The feud between Gov. Ron DeSantis and the College Board over Florida rejecting the AP African American studies course escalated Monday with DeSantis threatening to drop the organization’s Advanced Placement classes from Florida high schools.
“So this College Board, nobody elected them to anything. They’re just kind of there and provide this service, and you can utilize those services or not,” DeSantis said when asked to comment on the College Board’s statement over the weekend that the Florida Department of Education had slandered it. “They provided these AP courses for a long time but there are probably some other vendors able to do their job as good and maybe a lot better.”
He said he talked to House Speaker Paul Renner, a Palm Coast Republican, about it, “and maybe the Legislature’s going to look to reevaluate how they’re doing that.”
The state’s colleges and universities can give high school students college credit for successfully passing AP exams.
The College Board is also the maker of the SAT. Florida students need either an SAT score or one from the rival ACT to apply to Florida universities or seek to qualify for the Bright Futures scholarship program. Currently, more Florida students take the SAT.
If AP courses are not available, students could seek to earn college credit through dual enrollment with state colleges or through other programs such as AICE and International Baccalaureate, but neither is as widely available as AP classes.
DeSantis said he objected to the African American studies course including queer theory, intersectionality, and “other types of neo-Marxism in the proposed syllabus.”
Florida and the College Board have been at odds publicly for a month over the course being piloted this school year.
On Sunday, the College Board, whose AP program includes 38 courses, accused Florida of “slander” and said it complained about the African American studies class for “their political agenda.”
The organization said it regretted that it had not denounced the Florida education department’s comments about the course sooner and more forcibly. The department last month said the pilot version of the class “lacks educational value” and included topics that violate Florida law, such as "critical race theory," and would “indoctrinate” students.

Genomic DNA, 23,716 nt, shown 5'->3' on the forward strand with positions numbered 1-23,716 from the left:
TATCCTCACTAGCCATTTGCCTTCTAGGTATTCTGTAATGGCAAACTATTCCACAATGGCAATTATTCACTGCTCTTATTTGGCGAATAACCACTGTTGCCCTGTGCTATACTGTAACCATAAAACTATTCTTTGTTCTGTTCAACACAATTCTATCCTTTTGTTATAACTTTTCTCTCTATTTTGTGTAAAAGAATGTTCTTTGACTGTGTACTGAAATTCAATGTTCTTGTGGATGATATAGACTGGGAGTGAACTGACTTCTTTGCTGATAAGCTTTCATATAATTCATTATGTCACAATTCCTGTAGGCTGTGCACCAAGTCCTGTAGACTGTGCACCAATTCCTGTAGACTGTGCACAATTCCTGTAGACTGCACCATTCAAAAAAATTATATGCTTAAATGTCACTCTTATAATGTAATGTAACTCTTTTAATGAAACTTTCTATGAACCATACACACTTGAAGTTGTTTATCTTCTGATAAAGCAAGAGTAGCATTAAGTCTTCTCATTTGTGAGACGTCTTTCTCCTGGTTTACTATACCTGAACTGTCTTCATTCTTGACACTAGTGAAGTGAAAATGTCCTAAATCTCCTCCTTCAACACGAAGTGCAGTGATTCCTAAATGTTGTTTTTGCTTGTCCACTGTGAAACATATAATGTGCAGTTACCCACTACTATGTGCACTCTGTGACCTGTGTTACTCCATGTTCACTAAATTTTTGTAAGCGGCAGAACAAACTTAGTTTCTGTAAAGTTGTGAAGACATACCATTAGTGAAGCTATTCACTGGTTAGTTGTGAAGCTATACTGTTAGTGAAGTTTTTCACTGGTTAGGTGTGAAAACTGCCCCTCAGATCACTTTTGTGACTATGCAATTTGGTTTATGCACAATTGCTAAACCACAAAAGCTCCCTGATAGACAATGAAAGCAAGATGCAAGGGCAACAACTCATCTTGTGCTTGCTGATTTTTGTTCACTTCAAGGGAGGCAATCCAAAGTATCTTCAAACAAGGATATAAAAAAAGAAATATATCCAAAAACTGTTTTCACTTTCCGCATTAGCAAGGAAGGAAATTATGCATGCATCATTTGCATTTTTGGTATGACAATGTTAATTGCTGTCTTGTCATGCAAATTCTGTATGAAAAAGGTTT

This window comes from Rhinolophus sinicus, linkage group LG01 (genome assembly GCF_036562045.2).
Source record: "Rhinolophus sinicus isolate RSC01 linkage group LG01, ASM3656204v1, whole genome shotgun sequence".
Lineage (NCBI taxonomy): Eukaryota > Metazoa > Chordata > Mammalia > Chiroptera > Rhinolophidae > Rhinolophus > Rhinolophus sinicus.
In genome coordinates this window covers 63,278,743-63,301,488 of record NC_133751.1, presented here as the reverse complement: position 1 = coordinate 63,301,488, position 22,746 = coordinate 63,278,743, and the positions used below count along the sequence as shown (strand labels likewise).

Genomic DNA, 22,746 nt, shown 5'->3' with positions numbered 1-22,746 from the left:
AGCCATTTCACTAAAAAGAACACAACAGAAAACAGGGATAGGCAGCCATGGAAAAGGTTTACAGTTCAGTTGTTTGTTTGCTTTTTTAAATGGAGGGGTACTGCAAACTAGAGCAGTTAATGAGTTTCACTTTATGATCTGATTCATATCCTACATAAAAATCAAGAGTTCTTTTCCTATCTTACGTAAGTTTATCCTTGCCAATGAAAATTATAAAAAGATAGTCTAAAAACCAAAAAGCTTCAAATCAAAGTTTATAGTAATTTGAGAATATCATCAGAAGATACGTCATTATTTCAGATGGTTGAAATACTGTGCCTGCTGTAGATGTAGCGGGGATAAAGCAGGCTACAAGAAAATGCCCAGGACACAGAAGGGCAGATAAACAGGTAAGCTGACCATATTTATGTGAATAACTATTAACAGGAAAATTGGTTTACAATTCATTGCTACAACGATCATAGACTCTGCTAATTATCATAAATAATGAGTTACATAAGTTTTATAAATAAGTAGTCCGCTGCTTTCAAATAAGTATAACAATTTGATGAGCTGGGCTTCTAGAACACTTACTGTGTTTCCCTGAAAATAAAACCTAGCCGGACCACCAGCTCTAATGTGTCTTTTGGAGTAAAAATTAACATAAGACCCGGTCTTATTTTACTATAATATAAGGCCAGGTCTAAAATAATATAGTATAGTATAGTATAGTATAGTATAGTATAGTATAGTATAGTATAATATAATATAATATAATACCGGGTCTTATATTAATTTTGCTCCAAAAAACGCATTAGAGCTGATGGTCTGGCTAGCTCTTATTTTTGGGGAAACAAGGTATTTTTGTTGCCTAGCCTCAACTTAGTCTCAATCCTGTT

“We deeply regret not immediately denouncing the Florida Department of Education’s slander, magnified by the DeSantis administration’s subsequent comments,” the College Board statement said. “Our failure to raise our voice betrayed Black scholars everywhere and those who have long toiled to build this remarkable field.”
The College Board also said that Florida officials told it in September that the AP African American studies course was unacceptable but refused to provide details about its objections, a charge the organization also made last week after the department released a timeline of contact with the College Board.
The College Board described those contacts as mostly “transactional” and said no one from the department explained the objections.
A conversation with education department officials provided no details either as department staff asked “uninformed questions,” such as, “Does the course promote Black Panther thinking?” the College Board’s statement said.
Though Florida rejected the AP course on Sept. 23, that news was not made public until Jan. 12. That day the department sent a second letter saying the course was rejected as “a ‘PR stunt’ which repeated the same rejection but now with inflated rhetoric and posturing, saying the course lacked ‘educational value,’” the College Board said.
“We have made the mistake of treating FDOE with the courtesy we always accord to an education agency, but they have instead exploited this courtesy for their political agenda,” the College Board said.
Florida has had a long-standing partnership with the College Board, dating back to former Gov. Jeb Bush’s administration, and has long encouraged high school students to take AP classes, which aim to mimic introductory college courses and offer students a chance to earn college credit. The state pays student exam fees and bonuses to teachers whose students pass those tests.
Two years ago the education department put out a press release saying “Florida Soars on Advanced Placement Performance,” noting it led the nation in AP participation in 2021. In 2022, Florida high school students took nearly 364,000 AP exams, College Board data shows.
Many Florida students take AP classes in part to make them competitive in college admissions. The University of Florida’s college planning guide, for example, tells students to “take Honors, AP, IB, AICE or academic dual-enrollment classes if they are offered.”
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